Trussell Trust Scots food bank referrals top 60,000
Food bank use in Scotland has increased to record levels, with more than 60,000 referrals over a six-month period, according to a charity.
The Trussell Trust said on average people needed 1.7 referrals, suggesting 35,000 individuals received help.
From April to September its food banks gave out 60,458 three-day emergency supplies, a rise of 17% on last year.
Delays in receiving benefits was the most common reason cited for financial hardship.
About 28% of recipients said this was the reason they were in difficulty, the same proportion as last year.
The percentage of referrals due to benefit changes dropped from 18% to 16%.
The proportion of those referred due to low income increased from 18% to 21%.
The trust's Scotland network manager Ewan Gurr said he was worried low income would become a bigger problem in the coming months.
He said: "Difficulties related to welfare benefits are still driving the majority of people to our Scottish food banks but now one in five of those referred is on a low income.
"Among that number is a growing body of people in low paid employment who are simply unable to make the pay cheque stretch far enough when crisis hits.
"The increasing instability of the oil, gas and steel industries has already led to significant numbers of people being made redundant and figures revealed in the last week also show that unemployment has risen in Scotland while decreasing in the rest of the UK."
The trust said it also feared a repeat of last year when low income referrals increased sharply in December as fuel costs became an extra drain on household finances.
Reacting to the figures, SNP MSP Kevin Stewart said they were "alarming".
He added: "The figures also show that UK government benefit changes and delays continue to be the most common reason for people seeking emergency food aid.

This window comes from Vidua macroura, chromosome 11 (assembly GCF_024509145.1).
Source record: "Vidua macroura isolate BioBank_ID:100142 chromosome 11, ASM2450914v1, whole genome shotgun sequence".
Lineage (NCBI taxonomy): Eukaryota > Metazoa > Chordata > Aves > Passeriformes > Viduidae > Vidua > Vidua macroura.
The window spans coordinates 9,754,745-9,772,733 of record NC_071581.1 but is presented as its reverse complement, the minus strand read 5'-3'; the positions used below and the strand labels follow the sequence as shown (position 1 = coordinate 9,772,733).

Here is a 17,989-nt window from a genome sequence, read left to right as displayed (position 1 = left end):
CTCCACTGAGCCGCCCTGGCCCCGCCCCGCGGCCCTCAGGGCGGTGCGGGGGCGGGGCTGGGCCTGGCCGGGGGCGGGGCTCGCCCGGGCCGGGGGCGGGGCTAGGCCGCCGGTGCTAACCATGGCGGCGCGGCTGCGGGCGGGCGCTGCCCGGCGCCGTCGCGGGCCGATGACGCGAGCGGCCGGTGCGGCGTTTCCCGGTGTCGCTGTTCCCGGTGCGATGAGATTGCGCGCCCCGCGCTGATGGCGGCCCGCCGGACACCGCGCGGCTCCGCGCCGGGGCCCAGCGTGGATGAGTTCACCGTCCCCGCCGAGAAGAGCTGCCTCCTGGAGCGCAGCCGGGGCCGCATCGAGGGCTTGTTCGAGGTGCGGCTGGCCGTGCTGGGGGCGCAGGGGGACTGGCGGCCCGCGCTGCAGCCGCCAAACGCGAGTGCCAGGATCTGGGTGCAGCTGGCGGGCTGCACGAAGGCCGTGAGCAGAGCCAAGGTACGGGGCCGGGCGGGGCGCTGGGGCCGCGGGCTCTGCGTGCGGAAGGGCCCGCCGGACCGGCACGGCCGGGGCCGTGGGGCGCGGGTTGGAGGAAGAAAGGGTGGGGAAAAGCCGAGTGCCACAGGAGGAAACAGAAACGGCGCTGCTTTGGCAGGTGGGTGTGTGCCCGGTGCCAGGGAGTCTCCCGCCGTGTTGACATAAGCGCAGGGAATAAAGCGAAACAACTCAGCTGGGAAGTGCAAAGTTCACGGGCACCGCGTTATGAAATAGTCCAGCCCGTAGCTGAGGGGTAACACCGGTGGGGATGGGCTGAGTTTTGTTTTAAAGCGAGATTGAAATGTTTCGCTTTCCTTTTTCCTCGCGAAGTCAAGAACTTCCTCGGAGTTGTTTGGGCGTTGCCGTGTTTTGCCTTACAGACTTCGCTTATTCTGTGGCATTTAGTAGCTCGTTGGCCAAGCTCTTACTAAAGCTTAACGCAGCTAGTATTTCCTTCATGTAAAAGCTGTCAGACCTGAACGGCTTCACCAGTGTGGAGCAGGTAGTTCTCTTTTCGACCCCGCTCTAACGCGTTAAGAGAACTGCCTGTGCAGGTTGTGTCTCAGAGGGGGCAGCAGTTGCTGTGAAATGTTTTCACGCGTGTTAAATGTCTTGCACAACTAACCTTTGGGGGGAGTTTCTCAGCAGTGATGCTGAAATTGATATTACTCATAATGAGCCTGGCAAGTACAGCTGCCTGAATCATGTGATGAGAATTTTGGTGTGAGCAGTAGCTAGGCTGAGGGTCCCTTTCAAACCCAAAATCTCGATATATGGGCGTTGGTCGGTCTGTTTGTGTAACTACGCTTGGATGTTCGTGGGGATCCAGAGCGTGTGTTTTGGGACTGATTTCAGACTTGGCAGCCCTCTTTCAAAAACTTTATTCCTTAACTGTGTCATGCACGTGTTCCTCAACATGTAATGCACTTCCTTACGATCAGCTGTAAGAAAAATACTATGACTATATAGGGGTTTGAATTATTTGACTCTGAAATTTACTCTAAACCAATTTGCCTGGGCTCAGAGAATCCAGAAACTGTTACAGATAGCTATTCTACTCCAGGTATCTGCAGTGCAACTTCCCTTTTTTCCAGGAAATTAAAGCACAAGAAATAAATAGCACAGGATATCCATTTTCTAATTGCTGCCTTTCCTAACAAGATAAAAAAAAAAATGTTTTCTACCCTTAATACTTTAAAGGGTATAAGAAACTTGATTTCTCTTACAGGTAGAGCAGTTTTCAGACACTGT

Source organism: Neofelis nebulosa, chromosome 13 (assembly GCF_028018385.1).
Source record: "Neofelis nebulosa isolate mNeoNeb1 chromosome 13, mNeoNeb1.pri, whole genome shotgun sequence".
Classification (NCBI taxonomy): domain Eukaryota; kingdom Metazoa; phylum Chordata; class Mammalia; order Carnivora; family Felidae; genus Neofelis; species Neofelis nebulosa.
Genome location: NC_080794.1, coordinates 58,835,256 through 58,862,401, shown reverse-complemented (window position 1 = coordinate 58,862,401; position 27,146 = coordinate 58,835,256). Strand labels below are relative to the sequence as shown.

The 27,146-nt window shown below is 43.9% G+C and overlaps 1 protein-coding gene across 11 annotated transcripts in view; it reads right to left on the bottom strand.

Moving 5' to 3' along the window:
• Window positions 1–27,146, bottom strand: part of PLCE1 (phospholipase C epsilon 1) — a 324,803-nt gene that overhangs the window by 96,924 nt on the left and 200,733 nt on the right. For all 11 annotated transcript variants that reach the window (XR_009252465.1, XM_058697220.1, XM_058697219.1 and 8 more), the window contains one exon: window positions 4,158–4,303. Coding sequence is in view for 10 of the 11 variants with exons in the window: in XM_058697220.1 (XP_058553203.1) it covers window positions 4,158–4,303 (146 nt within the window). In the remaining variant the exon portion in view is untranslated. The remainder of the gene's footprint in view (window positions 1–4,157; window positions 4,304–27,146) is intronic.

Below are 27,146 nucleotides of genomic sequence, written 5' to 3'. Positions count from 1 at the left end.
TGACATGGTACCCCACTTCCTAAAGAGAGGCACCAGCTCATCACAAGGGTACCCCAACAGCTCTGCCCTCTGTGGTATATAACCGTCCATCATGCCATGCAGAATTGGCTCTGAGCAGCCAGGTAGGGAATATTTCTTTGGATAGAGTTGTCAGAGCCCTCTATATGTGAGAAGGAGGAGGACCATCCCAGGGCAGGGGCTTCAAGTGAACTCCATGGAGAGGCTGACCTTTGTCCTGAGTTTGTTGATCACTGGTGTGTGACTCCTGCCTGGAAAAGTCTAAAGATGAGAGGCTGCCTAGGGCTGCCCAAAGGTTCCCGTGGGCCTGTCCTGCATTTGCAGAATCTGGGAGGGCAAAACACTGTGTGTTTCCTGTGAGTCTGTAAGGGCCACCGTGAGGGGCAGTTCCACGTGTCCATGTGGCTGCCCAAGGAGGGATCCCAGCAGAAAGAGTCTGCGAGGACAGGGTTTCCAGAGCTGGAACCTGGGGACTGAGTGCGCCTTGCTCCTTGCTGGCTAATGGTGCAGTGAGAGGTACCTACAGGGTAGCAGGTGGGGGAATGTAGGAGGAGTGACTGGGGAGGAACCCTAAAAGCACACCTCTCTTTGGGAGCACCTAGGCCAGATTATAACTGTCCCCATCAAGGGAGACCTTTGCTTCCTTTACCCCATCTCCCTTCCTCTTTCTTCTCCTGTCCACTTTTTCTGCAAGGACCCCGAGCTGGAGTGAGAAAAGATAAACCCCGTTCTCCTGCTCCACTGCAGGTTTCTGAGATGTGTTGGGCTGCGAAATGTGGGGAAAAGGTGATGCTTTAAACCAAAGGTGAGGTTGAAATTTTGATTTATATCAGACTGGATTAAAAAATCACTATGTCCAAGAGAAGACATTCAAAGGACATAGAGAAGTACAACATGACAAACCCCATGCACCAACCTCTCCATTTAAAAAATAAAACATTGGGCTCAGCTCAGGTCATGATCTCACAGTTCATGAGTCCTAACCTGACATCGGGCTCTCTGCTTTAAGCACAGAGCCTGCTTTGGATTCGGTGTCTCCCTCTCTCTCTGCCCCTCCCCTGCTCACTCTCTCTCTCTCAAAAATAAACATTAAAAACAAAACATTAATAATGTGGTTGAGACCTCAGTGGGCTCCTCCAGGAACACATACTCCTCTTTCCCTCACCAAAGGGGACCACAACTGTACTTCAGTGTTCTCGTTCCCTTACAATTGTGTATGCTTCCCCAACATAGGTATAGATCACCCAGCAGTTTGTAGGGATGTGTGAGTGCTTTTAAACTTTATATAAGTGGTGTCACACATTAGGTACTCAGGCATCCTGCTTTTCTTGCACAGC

"While Tory ministers have their head in the sand on the issue, the Scottish government recognises this link and is spending almost £300m over three years to mitigate Tory social security cuts.
"That any government would consider further cuts to the incomes of the poorest families in our society in the face of such clear evidence of rising poverty is appalling - yet George Osborne is set to plough ahead with £12bn more social security cuts."
A UK government spokesman said: "Our reforms have secured record employment, a near record number of job vacancies and a growing economy.
"We maintain a strong social safety net and continue to spend around £80bn on working age benefits.
"We know that the reasons for food bank use are complex and overlapping and it is spurious to claim that it is driven by changes to welfare.
"Work remains the best route out of poverty and thanks to this government's long term economic plan thousands of people are experiencing the dignity of a job, the security of a wage and the peace of mind that comes from supporting your family, many for the first time."
In terms of food donated, the figures revealed Scotland was second only to the north west of England.
When populations were compared, the statistics also suggested that a disproportionately high number of people were being referred to food banks in Scotland compared to other parts of the UK, the trust said.
Scottish Labour's equality spokesman Neil Findlay said: "In a country as wealthy as Scotland it is unacceptable that more than 60,000 people had to rely on food banks over the last six months. As winter approaches, the need for extra support is only going to increase.
"These figures should act as a wake-up call to both of Scotland's governments. After eight years of the SNP in office, and more than five years of the Tories, the gap between the richest and the rest in Scotland remains unacceptably high."
The Trussell Trust describes itself as a charity "motivated by Christian values." Its 50 Scottish food banks are part of a network of 425 across the UK.
Everyone who comes to its food banks is referred by a professional such as a social worker, health visitor or schools liaison officer.